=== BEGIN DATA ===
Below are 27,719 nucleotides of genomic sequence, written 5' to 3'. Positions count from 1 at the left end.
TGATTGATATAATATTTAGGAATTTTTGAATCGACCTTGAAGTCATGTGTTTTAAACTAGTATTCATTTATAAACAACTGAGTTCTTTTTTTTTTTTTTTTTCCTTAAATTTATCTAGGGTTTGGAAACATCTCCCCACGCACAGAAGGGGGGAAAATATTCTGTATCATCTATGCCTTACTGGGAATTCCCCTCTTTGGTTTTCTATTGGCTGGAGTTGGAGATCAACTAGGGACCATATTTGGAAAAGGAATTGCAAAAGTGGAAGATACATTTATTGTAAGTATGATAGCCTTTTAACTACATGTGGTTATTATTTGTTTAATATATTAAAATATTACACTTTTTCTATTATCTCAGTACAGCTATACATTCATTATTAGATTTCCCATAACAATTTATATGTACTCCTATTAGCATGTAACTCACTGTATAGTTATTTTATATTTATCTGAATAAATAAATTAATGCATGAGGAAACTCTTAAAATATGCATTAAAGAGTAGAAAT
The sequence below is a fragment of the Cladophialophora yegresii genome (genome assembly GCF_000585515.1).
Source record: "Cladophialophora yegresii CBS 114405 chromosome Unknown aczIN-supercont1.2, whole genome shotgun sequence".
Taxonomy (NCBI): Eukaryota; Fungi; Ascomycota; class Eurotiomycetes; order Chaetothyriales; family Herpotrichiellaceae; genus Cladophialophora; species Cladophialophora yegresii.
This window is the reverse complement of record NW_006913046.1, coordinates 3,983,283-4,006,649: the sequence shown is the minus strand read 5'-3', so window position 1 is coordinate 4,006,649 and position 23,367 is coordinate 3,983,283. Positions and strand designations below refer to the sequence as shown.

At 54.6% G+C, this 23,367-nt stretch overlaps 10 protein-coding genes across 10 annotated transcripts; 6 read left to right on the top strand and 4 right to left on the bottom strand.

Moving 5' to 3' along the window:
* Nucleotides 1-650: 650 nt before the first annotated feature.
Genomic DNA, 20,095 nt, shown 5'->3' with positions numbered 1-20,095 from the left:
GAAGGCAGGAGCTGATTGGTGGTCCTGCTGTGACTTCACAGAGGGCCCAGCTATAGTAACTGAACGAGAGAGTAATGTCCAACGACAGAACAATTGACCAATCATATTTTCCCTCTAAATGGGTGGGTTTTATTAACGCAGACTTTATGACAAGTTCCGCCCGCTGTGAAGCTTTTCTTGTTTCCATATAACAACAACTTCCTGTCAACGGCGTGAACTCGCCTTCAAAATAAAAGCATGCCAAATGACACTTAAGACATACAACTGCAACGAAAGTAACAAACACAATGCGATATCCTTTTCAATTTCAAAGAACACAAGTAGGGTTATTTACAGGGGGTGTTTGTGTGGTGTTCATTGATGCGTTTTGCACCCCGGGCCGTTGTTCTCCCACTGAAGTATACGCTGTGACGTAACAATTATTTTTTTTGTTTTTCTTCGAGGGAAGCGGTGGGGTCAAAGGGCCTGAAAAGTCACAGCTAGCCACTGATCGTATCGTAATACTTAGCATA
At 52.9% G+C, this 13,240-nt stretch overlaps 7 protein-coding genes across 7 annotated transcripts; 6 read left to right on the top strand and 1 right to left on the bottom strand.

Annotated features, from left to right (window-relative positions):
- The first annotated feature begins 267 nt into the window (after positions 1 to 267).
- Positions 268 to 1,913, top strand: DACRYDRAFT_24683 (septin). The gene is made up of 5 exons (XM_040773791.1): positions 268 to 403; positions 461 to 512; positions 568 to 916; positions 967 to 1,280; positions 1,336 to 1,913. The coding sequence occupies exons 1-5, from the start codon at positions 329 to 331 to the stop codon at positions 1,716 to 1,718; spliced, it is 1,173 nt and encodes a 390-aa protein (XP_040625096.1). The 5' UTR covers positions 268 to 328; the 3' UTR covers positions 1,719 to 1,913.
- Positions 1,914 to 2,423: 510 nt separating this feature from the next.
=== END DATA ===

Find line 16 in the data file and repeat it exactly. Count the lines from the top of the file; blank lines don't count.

- Positions 1,914 to 2,423: 510 nt separating this feature from the next.